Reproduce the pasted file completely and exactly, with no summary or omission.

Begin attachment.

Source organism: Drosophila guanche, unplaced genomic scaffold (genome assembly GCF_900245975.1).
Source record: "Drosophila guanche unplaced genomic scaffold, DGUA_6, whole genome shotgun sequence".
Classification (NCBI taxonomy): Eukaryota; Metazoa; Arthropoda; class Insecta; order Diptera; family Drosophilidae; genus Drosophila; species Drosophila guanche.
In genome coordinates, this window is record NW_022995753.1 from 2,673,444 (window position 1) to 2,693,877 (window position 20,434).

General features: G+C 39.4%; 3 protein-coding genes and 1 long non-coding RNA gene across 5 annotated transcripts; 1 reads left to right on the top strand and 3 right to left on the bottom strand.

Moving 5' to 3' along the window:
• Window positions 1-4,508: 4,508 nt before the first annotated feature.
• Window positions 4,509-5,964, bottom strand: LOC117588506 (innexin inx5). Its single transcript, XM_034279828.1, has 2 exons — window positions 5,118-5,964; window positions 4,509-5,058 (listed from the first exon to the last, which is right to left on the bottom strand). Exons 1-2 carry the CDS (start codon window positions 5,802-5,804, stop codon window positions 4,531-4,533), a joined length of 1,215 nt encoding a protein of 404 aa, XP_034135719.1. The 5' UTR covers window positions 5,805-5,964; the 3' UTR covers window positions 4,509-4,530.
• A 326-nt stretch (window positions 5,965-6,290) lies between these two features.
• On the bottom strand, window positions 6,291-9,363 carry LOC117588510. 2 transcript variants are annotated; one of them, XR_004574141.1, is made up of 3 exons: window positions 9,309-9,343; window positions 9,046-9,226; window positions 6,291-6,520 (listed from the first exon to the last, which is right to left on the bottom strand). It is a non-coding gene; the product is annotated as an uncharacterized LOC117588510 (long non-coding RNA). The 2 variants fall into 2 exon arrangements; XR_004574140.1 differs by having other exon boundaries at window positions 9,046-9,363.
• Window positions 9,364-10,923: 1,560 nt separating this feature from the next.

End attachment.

Source organism: Drosophila guanche, unplaced genomic scaffold (genome assembly GCF_900245975.1).
Source record: "Drosophila guanche unplaced genomic scaffold, DGUA_6, whole genome shotgun sequence".
Classification (NCBI taxonomy): Eukaryota; Metazoa; Arthropoda; class Insecta; order Diptera; family Drosophilidae; genus Drosophila; species Drosophila guanche.
In genome coordinates, this window is record NW_022995753.1 from 2,673,444 (window position 1) to 2,693,877 (window position 20,434).

General features: G+C 39.4%; 3 protein-coding genes and 1 long non-coding RNA gene across 5 annotated transcripts; 1 reads left to right on the top strand and 3 right to left on the bottom strand.

Moving 5' to 3' along the window:
• Window positions 1-4,508: 4,508 nt before the first annotated feature.
• Window positions 4,509-5,964, bottom strand: LOC117588506 (innexin inx5). Its single transcript, XM_034279828.1, has 2 exons — window positions 5,118-5,964; window positions 4,509-5,058 (listed from the first exon to the last, which is right to left on the bottom strand). Exons 1-2 carry the CDS (start codon window positions 5,802-5,804, stop codon window positions 4,531-4,533), a joined length of 1,215 nt encoding a protein of 404 aa, XP_034135719.1. The 5' UTR covers window positions 5,805-5,964; the 3' UTR covers window positions 4,509-4,530.
• A 326-nt stretch (window positions 5,965-6,290) lies between these two features.
• On the bottom strand, window positions 6,291-9,363 carry LOC117588510. 2 transcript variants are annotated; one of them, XR_004574141.1, is made up of 3 exons: window positions 9,309-9,343; window positions 9,046-9,226; window positions 6,291-6,520 (listed from the first exon to the last, which is right to left on the bottom strand). It is a non-coding gene; the product is annotated as an uncharacterized LOC117588510 (long non-coding RNA). The 2 variants fall into 2 exon arrangements; XR_004574140.1 differs by having other exon boundaries at window positions 9,046-9,363.
• Window positions 9,364-10,923: 1,560 nt separating this feature from the next.